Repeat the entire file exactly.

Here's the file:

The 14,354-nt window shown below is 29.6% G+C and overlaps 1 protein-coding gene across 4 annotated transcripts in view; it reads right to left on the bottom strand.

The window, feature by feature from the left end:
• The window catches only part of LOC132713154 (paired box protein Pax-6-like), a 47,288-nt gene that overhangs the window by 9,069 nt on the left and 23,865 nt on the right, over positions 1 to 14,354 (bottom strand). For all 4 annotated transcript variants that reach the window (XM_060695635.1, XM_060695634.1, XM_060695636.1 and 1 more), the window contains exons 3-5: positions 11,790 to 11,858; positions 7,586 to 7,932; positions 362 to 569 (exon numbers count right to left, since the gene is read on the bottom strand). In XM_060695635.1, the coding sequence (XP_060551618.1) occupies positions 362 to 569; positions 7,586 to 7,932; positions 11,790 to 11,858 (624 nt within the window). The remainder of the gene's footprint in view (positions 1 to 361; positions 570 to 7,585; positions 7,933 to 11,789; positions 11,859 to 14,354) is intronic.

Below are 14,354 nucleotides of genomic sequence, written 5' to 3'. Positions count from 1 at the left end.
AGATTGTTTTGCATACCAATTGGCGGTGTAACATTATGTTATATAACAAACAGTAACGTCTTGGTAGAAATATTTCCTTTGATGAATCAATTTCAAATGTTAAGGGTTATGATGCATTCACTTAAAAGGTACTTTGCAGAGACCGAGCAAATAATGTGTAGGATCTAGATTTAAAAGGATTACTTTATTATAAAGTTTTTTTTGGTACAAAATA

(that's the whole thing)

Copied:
The 14,354-nt window shown below is 29.6% G+C and overlaps 1 protein-coding gene across 4 annotated transcripts in view; it reads right to left on the bottom strand.

The window, feature by feature from the left end:
• The window catches only part of LOC132713154 (paired box protein Pax-6-like), a 47,288-nt gene that overhangs the window by 9,069 nt on the left and 23,865 nt on the right, over positions 1 to 14,354 (bottom strand). For all 4 annotated transcript variants that reach the window (XM_060695635.1, XM_060695634.1, XM_060695636.1 and 1 more), the window contains exons 3-5: positions 11,790 to 11,858; positions 7,586 to 7,932; positions 362 to 569 (exon numbers count right to left, since the gene is read on the bottom strand). In XM_060695635.1, the coding sequence (XP_060551618.1) occupies positions 362 to 569; positions 7,586 to 7,932; positions 11,790 to 11,858 (624 nt within the window). The remainder of the gene's footprint in view (positions 1 to 361; positions 570 to 7,585; positions 7,933 to 11,789; positions 11,859 to 14,354) is intronic.

Below are 14,354 nucleotides of genomic sequence, written 5' to 3'. Positions count from 1 at the left end.
AGATTGTTTTGCATACCAATTGGCGGTGTAACATTATGTTATATAACAAACAGTAACGTCTTGGTAGAAATATTTCCTTTGATGAATCAATTTCAAATGTTAAGGGTTATGATGCATTCACTTAAAAGGTACTTTGCAGAGACCGAGCAAATAATGTGTAGGATCTAGATTTAAAAGGATTACTTTATTATAAAGTTTTTTTTGGTACAAAATA